J J Strain

University of Ulster, Aontroim, Northern Ireland, United Kingdom

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Publications (297)1163.71 Total impact

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    ABSTRACT: Systemic lupus erythematosus (SLE) is an autoimmune inflammatory disease, and environmental factors are proposed to exacerbate existing symptoms. One such environmental factor is mercury. The aim of this study was to investigate the relationship between exposure to mercury (Hg) and disease activity and disease associated damage in Total Hg concentrations in hair and urine were measured in 52 SLE patients. Dental amalgams were quantified. Disease activity was assessed using three indexes including the British Isles Lupus Assessment Group Index (BILAG). Disease associated damage was measured using the Systemic Lupus International Collaborating Clinics/American College of Rheumatology SLICC/ACR Damage Index. Pearson’s correlation identified a significant negative correlation between hair Hg and BILAG (r = −0.323, p = 0.029) and SLICC/ACR (r = −0.377, p = 0.038). Multiple regression analysis identified hair Hg as a significant predictor of disease associated damage as determined by SLICC/ACR (β = −0.366, 95% confidence interval (CI): −1.769, −0.155 p = 0.019). Urinary Hg was not related to disease activity or damage. Fish consumption is the primary route of MeHg exposure in humans and the inverse association of hair Hg with disease activity observed here might be explained by the anti-inflammatory effects of n-3 long chain polyunsaturated fatty acids also found in fish.
    Preview · Article · Dec 2015 · International Journal of Environmental Research and Public Health
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    ABSTRACT: Recent literature suggests that Ca supplements have adverse effects on cardiovascular health. The effects of a Ca-rich supplement administered alone or in combination with short-chain fructo-oligosaccharides (scFOS) on serum lipids in postmenopausal women were examined using secondary data from a 24-month double-blind randomised controlled study. A total of 300 postmenopausal women were randomly assigned to daily supplements of 800 mg of Ca (2·4 g Aquamin) (Ca), 800 mg of Ca with 3 g of scFOS (CaFOS) or control (maltodextrin) (MD). A full lipid profile, body composition, blood pressure and a range of cytokines were measured at baseline and after 24 months. Intention-to-treat ANCOVA assessed treatment effects between the groups. A significant time-by-treatment effect was observed for LDL and total cholesterol for the Ca and CaFOS groups, with both groups having lower LDL and total cholesterol concentrations compared with MD after 24 months. The control group had mean (5·2 mmol/l) total cholesterol concentrations above the normal range (≤5 mmol/l) at 24 months, whereas values remained within the normal range in the treatment groups. There was no significant treatment effect on HDL-cholesterol, TAG, body composition, blood pressure or cytokine concentrations at 24 months, with the exception of IL-4, where there was a significant increase in the CaFOS group compared with the placebo. This study demonstrates a lipid-lowering effect of both the Ca-rich supplement alone and the supplement with scFOS. At the 4-year follow-up, there was no significant difference between the groups for reported diagnosed cardiovascular conditions.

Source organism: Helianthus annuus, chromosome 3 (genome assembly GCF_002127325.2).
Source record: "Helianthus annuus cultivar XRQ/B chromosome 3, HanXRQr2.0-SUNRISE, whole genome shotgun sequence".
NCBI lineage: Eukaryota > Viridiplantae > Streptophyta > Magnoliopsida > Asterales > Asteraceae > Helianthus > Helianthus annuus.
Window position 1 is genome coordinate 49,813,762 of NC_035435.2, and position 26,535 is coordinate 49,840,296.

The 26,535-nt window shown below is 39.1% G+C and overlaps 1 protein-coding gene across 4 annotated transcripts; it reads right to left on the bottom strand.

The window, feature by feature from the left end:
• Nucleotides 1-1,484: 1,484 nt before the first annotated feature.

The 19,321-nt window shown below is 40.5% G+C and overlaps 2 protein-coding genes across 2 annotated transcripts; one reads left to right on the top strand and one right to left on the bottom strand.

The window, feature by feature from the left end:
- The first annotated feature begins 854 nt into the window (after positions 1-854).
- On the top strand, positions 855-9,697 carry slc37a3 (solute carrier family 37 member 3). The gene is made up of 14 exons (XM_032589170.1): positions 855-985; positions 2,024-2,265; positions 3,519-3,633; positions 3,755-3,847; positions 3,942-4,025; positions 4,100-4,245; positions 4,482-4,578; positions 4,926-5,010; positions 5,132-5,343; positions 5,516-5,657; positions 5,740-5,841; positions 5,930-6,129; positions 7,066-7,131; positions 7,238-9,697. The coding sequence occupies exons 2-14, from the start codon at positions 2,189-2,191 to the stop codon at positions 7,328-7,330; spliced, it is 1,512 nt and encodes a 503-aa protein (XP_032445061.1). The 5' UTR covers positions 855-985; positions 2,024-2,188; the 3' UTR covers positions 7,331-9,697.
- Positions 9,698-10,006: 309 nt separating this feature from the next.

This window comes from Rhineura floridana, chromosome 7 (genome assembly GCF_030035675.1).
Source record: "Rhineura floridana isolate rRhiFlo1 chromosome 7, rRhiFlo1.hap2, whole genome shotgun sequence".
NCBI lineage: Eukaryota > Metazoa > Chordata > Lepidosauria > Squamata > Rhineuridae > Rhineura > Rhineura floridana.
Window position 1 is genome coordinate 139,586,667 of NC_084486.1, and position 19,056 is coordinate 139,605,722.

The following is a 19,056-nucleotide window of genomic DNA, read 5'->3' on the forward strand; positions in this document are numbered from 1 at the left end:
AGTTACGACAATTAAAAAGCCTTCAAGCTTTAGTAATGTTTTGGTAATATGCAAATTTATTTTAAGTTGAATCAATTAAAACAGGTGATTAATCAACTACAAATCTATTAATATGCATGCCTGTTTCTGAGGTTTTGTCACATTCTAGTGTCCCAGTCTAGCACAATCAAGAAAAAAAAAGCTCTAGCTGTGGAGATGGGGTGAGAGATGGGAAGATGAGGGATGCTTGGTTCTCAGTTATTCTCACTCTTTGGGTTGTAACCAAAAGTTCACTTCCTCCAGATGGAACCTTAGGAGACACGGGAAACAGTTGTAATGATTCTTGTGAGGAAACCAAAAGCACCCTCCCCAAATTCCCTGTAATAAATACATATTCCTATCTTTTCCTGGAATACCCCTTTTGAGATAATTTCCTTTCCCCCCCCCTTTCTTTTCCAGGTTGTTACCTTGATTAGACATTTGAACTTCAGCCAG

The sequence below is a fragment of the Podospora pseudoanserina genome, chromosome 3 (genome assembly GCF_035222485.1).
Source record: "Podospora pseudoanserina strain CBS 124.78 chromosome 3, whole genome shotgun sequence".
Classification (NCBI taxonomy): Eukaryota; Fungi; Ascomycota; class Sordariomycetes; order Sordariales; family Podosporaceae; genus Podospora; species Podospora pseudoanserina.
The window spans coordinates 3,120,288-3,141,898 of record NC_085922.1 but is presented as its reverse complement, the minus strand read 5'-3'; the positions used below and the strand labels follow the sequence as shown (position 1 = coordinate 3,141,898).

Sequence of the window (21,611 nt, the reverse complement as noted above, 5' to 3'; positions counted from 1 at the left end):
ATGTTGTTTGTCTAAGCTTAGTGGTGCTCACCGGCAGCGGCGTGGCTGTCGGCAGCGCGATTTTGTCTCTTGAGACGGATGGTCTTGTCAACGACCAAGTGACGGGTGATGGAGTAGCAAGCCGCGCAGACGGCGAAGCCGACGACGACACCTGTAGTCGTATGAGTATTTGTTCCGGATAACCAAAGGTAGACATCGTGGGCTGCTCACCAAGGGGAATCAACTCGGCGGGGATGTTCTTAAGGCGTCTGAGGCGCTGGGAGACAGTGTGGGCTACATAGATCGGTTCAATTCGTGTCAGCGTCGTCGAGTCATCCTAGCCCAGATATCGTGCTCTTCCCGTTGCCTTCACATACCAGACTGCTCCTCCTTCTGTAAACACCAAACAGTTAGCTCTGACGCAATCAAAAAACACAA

No preview · Article · Dec 2015 · The British journal of nutrition
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    ABSTRACT: Context: Vitamin D insufficiency is common among the adolescent population, and may have implications for health outcomes in later life. Few studies have investigated the role of vitamin D status in muscle function and cardiorespiratory fitness (CRF) during adolescence. Objective: The aim of this study was to investigate the association between vitamin D status and fat free mass (FFM), muscle strength, muscle power and CRF in a representative sample of adolescents from Northern Ireland. Design, setting and participants: A cross-sectional study involving 1,015 adolescents (aged 12 and 15 years), who had 25-hydroxyvitamin D [25(OH)D] data available, as part of the Young Hearts Study 2000. Main outcome measures: FFM (kg) and FFM corrected for height [fat free mass index (FFMI); FFM (kg)/height (m(2))], muscle strength (kg), peak muscle power (kW) and VO2 max (CRF; ml/kg/min). Results: Multinomial regression analyses, controlling for environmental and lifestyle factors, demonstrated that boys aged 15 years in the highest tertile of standardized serum 25(OH)D concentration (>51nmol/L) had significantly higher muscle strength (β=3.90, P=<0.001) compared to those in the lowest tertile (<32nmol/L). These results were not evident in any other age-sex group and vitamin D status was not significantly associated with muscle power or CRF in any of the four age-sex groups. Conclusions: These results support a role for vitamin D in muscle function in adolescent males and indicate the need for more research, in this vulnerable age group.